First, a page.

Mesquite Cookies with an Moroccan Twist

Whenever I travel I love browsing through the local cookware shops and grocery stores. Vienna has fabulous cookware shops and Sarajevo has fabulous teas. But what made me pull out my wallet full of dirhams was small cookie presses in the bazaar in Marrakesh. I chose three and used one of them this year on mesquite ginger cookies I make every year for Christmas. This is an easy recipe that makes lots of cookies. The way to introduce people to new flavors is through something they already know. Everybody loves cookies and these are delicious.

Jumble of cookie shapers in the Marrakesh market.

 

These little devices don’t cut the cookies. They are pressed on little balls of dough to make shapes.

Sonoran White wheat is great for pastry so if you have some, this is a good use. Otherwise, all-purpose flour works fine. This year, because I was using the fancy little press, I added a Middle Eastern flavor by adding cardamom along with the ginger.

I recently treated myself to a set of Silpat silicon sheets and love them for cookies.

Cookies ready for the oven. A little dried cranberry made them holiday ready.

Mesquite Ginger Cookies

1 cup unsalted butter

½ cup firmly packed brown sugar

1 egg

¾ cup honey

1 cup White Sonoran or all-purpose flour

1 cup mesquite meal

2 teaspoons baking powder

½-1 teaspoon powdered ginger

½ teaspoon powdered cardamom (optional)

¼ teaspoon salt

Preheat oven to 325 degrees F. and lightly grease two cookie sheets or line with Silpat sheets.

Beat together butter, sugar and egg until light and fluffy. Add honey and beat until combined. Add flours, mesquite meal, baking powder, spices, and salt and beat well.

Drop by teaspoonfuls onto greased cookie sheets. Form with cookie stamp or dampen the end of a clean dish town and wrap it around the bottom or a juice glass. Use the cookie stamp or glass to flatten each dab of cookie dough.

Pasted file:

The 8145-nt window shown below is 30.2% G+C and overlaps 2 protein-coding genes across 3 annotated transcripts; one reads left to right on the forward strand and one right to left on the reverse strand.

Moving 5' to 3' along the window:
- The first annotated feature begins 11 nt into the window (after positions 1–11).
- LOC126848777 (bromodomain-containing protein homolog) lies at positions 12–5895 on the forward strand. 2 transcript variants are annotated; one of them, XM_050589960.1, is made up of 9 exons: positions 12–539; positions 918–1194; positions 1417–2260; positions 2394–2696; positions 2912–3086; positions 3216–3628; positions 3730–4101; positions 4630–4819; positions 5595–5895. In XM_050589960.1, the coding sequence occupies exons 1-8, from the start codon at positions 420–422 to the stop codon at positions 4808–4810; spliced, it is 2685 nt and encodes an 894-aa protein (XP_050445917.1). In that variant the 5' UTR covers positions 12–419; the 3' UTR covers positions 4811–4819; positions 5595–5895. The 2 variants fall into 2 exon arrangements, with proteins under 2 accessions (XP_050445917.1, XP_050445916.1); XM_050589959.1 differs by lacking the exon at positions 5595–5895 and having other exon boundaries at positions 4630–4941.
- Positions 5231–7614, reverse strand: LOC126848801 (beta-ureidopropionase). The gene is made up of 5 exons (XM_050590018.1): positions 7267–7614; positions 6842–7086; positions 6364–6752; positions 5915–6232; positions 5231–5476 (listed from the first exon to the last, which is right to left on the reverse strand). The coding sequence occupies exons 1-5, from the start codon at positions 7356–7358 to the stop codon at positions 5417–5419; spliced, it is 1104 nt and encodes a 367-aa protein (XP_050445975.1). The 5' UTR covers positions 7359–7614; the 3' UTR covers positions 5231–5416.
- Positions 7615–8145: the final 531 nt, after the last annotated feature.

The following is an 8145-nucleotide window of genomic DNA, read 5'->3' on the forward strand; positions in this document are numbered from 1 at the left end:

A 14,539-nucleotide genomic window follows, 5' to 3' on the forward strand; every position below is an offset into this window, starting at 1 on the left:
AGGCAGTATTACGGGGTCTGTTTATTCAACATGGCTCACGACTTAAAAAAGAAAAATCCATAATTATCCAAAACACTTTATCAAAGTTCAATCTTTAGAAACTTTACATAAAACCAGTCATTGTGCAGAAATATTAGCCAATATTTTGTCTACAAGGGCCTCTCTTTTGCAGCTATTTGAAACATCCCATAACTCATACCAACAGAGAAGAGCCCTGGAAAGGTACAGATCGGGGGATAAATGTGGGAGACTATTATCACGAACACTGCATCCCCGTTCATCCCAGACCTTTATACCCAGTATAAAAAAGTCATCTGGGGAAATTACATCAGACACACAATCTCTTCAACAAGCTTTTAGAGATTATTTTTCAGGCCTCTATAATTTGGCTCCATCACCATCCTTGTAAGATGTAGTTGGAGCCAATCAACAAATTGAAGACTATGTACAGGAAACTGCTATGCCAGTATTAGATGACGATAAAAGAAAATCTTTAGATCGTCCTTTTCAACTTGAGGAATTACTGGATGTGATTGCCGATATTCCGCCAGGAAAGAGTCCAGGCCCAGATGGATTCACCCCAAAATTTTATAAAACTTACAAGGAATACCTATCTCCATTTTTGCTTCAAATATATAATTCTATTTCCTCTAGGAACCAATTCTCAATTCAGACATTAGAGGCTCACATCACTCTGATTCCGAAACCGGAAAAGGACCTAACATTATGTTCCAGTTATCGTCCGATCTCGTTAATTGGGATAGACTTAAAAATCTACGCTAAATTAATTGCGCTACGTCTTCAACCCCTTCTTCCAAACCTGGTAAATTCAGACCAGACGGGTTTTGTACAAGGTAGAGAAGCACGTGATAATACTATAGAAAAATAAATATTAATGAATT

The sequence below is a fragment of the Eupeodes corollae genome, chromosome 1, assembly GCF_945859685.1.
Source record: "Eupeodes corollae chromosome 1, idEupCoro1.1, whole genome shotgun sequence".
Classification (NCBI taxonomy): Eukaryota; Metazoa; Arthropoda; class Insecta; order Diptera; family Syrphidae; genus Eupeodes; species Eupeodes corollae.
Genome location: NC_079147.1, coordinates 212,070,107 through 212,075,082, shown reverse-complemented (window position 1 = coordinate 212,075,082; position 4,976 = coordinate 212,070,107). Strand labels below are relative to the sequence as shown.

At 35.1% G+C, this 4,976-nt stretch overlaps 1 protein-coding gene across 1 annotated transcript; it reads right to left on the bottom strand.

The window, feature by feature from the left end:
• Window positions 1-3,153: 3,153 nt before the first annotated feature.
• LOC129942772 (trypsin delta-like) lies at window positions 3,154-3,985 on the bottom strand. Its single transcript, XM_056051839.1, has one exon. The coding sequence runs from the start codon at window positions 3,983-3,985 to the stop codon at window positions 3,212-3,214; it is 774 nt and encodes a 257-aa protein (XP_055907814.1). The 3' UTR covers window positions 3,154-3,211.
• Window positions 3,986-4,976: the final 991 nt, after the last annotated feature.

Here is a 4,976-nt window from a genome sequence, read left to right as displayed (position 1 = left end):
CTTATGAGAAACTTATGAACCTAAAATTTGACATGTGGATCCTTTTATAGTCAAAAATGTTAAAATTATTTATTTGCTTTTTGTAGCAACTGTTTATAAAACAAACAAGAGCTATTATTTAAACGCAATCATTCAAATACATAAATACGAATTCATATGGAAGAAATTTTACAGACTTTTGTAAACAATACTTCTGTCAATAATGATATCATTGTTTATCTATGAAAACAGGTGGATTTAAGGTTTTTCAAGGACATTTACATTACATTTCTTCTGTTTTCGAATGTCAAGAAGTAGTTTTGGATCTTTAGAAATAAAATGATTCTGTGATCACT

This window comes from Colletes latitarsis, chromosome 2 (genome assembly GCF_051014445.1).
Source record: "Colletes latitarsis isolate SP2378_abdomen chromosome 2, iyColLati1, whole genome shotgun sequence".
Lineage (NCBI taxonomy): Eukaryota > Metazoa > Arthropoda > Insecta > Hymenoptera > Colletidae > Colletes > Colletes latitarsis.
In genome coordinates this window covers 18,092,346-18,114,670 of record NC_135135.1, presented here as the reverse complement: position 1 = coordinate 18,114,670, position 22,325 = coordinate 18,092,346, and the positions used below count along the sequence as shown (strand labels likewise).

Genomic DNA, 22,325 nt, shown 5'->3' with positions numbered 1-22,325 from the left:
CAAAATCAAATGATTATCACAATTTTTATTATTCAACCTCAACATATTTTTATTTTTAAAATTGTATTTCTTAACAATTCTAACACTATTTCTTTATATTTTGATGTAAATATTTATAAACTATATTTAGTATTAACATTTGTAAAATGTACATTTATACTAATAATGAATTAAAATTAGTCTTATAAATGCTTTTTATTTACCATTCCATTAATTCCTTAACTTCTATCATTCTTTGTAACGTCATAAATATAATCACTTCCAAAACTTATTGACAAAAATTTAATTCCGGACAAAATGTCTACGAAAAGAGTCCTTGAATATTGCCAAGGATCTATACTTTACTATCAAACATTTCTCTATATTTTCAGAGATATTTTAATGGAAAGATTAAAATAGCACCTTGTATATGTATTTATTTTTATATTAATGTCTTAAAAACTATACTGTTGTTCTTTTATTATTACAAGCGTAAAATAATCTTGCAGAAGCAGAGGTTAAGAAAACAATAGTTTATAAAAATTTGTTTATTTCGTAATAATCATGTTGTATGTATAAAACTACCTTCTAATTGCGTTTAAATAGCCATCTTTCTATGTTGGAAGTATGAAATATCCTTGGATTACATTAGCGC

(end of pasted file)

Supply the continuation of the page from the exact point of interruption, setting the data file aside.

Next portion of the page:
Bake about 12 minutes until lightly browned around the edges. The cookies are soft and fragile when they come out of the oven, but the become firmer as they cool.

Makes about 5 ½ dozen small cookies.

Cookies ready for the party.

In Morocco, you could find someone to serve you a nice cup of mint tea to go along with the cookies.

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One more thing: My book on the 10,000 years of culinary history that led to Tucson being named a UNESCO City of Gastronomy has entered editing and over the next few months I’ll be posting a few bits of the most interesting information I learned in the two years I spent researching. Please follow me on my Facebook author page (Carolyn Niethammer author). I learned lots and would like to share it with you.  This will be the first book authorized to use the City of Gastronomy logo.  See my other books at www.cniethammer.com.  If you are looking for a Christmas gift for a foodie friend, stop by the Native Seeds/SEARCH retail store in Tucson or go online at nativeseeds.org and you’ll find wonderful gift items plus all my cookbooks.

Categories: Sonoran Native | 3 Comments

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3 thoughts on “Mesquite Cookies with an Moroccan Twist

  1. Pingback: Festive Buffet Ideas–Southwest Style | Savor the Southwest:

  2. Inspirational–thank you for this local cum exotic combo!

  3. Jana Stormont

    Thanks for bringing those to Sustainable Tucson’s potluck! They were yummy!

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